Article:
A Memphis, Tennessee, megachurch pastor who confessed to a sexual encounter with a teenager has been put on leave.
Congregants broke into 25 seconds of applause last week after pastor Andy Savage, 42, confessed to a 1998 “sexual incident” with a teen and asked for their forgiveness.
Savage was 22 at the time and a youth minister at Woodlands Parkway Baptist Church outside Houston when the incident with then-17-year-old Jules Woodson occurred.
Highpoint Church issued a leave of absence for Savage to begin immediately, Chris Conlee, the church’s lead pastor, said in a statement Thursday night.
A full audit
Conlee said the church is asking “a qualified, independent, third-party organization to do a full audit of our church processes and Andy’s ministry.”
“Please know that we support Andy as a leader of our church, but we also understand this has been a difficult season not only for Andy and his family, but for our congregation as well,” Conlee said in his statement.
“We want to maintain trust in both Andy and our church leadership that we are not only doing things right, but we are doing right things.”
Conlee said that when the audit is finished, “we will continue to support Andy and his family.”
During a Sunday service, Savage said he “regretfully had a sexual incident with a female high school senior in the church.”
“I apologized and sought forgiveness from her, her parents, her discipleship group, the church staff, and the church leadership, who informed the congregation. … I took every step to respond in a biblical way.”
He said he “deeply regret(s)” the pain he caused the family.
The encounter, which he said happened before he was engaged to his wife, Amanda, was “dealt with in Texas 20 years ago,” he said without elaborating, “but in the last few days it has been presented to a wider audience.”
He added, “In hindsight, I see that more could have been done for Jules. I am truly sorry more was not done. Until now, I did not know there was unfinished business with Jules. So today, I say, ‘Jules, I am deeply sorry for my actions 20 years ago. I remain committed to cooperate with you toward forgiveness and healing. And I mean that.'”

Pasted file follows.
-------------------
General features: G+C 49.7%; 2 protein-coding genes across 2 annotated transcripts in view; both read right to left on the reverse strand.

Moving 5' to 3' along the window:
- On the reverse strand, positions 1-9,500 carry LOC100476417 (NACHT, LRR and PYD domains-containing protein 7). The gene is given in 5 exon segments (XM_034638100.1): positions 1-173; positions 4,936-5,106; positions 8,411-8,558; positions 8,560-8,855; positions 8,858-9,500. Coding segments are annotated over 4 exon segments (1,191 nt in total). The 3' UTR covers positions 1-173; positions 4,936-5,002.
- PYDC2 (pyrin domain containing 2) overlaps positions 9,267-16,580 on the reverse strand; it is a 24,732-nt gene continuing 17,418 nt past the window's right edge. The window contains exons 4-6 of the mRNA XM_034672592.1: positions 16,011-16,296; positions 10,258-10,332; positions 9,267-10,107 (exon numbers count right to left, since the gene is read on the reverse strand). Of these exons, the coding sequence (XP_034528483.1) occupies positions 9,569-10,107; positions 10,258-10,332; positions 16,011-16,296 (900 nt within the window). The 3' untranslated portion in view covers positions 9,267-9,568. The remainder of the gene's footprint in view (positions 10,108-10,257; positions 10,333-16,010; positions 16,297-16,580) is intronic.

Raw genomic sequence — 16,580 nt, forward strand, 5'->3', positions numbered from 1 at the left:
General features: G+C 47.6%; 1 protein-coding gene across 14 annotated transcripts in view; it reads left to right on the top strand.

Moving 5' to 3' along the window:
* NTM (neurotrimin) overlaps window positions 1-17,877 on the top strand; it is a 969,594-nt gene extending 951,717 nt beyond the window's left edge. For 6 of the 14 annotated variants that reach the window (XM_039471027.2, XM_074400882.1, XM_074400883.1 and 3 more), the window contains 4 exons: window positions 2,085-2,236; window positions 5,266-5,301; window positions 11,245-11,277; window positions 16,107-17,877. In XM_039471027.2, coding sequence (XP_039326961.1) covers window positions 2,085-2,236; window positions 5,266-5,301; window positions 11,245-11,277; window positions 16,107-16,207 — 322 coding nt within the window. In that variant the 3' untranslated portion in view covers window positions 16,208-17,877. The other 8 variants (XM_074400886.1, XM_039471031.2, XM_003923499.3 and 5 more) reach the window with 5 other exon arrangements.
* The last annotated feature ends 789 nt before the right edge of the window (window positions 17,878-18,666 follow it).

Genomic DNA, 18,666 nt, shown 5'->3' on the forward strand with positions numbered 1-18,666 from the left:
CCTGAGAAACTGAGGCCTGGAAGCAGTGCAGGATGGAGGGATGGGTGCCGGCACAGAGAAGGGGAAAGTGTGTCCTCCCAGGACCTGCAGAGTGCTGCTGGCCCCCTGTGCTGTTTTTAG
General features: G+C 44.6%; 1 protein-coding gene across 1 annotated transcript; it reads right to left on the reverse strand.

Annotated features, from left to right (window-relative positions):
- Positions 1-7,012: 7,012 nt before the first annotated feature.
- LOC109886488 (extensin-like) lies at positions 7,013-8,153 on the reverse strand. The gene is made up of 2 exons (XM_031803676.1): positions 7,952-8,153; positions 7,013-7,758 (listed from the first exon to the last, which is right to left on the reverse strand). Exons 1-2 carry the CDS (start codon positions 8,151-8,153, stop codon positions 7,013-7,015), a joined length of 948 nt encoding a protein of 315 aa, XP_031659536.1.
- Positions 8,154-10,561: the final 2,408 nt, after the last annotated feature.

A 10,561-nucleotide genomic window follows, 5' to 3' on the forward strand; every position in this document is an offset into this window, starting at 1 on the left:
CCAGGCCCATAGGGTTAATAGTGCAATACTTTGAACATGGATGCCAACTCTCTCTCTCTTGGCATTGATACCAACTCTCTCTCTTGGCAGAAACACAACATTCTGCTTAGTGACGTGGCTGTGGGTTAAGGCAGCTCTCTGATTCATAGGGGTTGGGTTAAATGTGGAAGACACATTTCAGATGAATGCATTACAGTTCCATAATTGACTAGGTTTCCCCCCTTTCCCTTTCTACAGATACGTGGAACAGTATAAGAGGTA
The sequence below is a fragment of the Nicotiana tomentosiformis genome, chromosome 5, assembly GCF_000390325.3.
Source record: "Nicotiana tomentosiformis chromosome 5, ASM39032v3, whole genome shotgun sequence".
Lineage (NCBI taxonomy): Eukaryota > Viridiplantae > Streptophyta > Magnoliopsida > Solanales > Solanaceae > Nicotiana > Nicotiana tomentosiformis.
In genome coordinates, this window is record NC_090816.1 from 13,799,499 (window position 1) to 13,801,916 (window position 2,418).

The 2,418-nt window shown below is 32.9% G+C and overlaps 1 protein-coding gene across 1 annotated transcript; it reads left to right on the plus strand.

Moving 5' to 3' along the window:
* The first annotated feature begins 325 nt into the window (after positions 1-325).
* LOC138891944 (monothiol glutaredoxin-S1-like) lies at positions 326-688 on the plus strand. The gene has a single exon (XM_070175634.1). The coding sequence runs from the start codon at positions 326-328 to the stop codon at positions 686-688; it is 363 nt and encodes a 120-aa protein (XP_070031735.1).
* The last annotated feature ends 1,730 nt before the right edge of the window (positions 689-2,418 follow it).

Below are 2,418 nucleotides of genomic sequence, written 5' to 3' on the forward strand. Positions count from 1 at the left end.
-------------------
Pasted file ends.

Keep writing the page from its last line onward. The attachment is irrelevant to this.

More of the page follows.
In a YouTube video of the sermon, several congregants on the front row can be seen standing up amid the applause. Lead pastor Chris Conlee then leads the church in prayer.
“Holy Spirit, would you take this prayer and right now as thousands of people are praying in agreement, in unison, would you touch Ms. Woodson’s heart in a way that only you can and heal her of the pain that was caused from this sin 20 years ago?” Conlee said.
A “disgusting” apology
Asked for her thoughts on Savage’s apology, Woodson told CNN through victim advocate Amy Smith: “It was disgusting.”
CNN does not normally name juveniles involved in sexual incidents, but Woodson identified herself in a blog post two days before Savage confessed to the congregation.
Woodson declined to speak to CNN directly but she wrote that “there are triggers that take me back to that night, there are nightmares that haunt my dreams.”
“I am a grown woman now and although it’s been almost 20 years since everything happened, it still affects me to this day,” she wrote.
Woodson filed a report with the National Center for Missing and Exploited Children last week, Smith said.
On Tuesday, a case was opened and a detective from the Montgomery County Sheriff’s Office interviewed Woodson, the department said in a statement.
The sheriff’s office said it had worked with the local prosecutor, who researched the 1998 law and determined the statute of limitations had passed, based on the law at the time of the crime.
“Using the current statute, we would have some possible options, but we are limited to the law as it was at the time of the offense in 1998,” said the statement released by Capt. Dan Zientek.
“As a result, we are unable to investigate and seek justice to the full extent of what we normally would in such a case,” it said.
Woodson wrote that her “hope in finally coming forward with my story is not only that I can begin to get closure and healing for all that has happened to me, but more so, that my story might have a positive impact on others and effect positive change in how these types of situations are handled within the church.”